The Seely Court's reasoning has also been adopted by the United States Supreme Court in the admiralty context. East River S.S. Corp. v. Transamerica Delaval, 476 U.S. 858, 90 L. Ed. 2d 865, 106 S. Ct. 2295 (1986). In East River, the Court held "we adopt an approach similar to Seely and hold that a manufacturer in a commercial relationship has no duty under either a negligence or strict products-liability theory to prevent a product from injuring itself." Id. at 871.

 The cases adopting the bar on negligence claims for purely economic damages do so on the theory that "when a product injures only itself the reasons for imposing a tort duty are weak and those for leaving the party to its contractual remedies are strong." East River, 476 U.S. at 871. Tort concerns come into play when safety is an issue; this concern with safety "is reduced when an injury is only to the product itself." Id. When a product injures only itself, only commercial losses ensue. As a matter of policy, the commercial user can insure itself, or can contract around the risk of economic loss. Id. at 872. The Supreme Court noted "contract law, and the law of warranty in particular, is well suited to commercial controversies of the sort involved in this case because the parties may set the terms of their own agreements." Id. at 872-73. See also, Kaiser Steel, 55 Cal. App. 3d at 747. As noted in Sacramento Regional Transit, the bar on negligence claims "is necessary so that the Uniform Commercial Code, governing commercial transactions, is not completely subsumed by the law of tort." Sacramento Regional Transit, 158 Cal. App. 3d at 298. If tort law were to subsume the UCC, uncertainty would be introduced "into areas of commercial dealing in which the UCC has striven for predictability and to preserve the bargain of the commercial parties." Frank M. Booth, 754 F. Supp. at 1449.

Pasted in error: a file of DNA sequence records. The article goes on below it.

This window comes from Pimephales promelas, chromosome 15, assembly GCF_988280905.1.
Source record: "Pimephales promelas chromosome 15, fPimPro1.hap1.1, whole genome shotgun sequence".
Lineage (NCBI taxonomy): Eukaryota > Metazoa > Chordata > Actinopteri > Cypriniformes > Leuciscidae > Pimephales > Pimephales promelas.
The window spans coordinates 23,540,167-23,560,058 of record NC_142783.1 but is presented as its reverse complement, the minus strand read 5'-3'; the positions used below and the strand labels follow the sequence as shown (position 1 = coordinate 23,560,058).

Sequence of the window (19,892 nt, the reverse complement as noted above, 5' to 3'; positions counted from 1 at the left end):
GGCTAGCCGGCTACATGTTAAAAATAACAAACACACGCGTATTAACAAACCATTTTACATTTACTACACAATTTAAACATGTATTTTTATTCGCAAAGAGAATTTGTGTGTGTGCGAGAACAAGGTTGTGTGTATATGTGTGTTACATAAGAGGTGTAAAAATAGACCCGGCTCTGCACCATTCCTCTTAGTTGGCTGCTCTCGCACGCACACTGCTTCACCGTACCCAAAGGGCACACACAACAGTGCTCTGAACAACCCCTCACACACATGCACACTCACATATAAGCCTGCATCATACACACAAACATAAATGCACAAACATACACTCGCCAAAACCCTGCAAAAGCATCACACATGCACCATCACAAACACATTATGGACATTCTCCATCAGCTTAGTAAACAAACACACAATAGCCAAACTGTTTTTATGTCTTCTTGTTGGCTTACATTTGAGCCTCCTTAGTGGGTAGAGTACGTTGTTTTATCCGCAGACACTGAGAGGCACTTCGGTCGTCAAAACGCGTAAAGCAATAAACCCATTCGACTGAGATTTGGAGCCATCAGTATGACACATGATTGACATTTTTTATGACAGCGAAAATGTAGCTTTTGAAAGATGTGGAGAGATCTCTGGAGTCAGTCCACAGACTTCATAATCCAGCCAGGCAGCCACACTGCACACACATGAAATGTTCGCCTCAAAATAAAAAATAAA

Plaintiff argues, however, that Seely does not apply and that the Court should instead follow J'Aire, supra, and cases which have applied it. Plaintiff contends that J'Aire provides that economic damages are recoverable in negligence cases. Defendants disagree, and the Court finds that defendants are correct.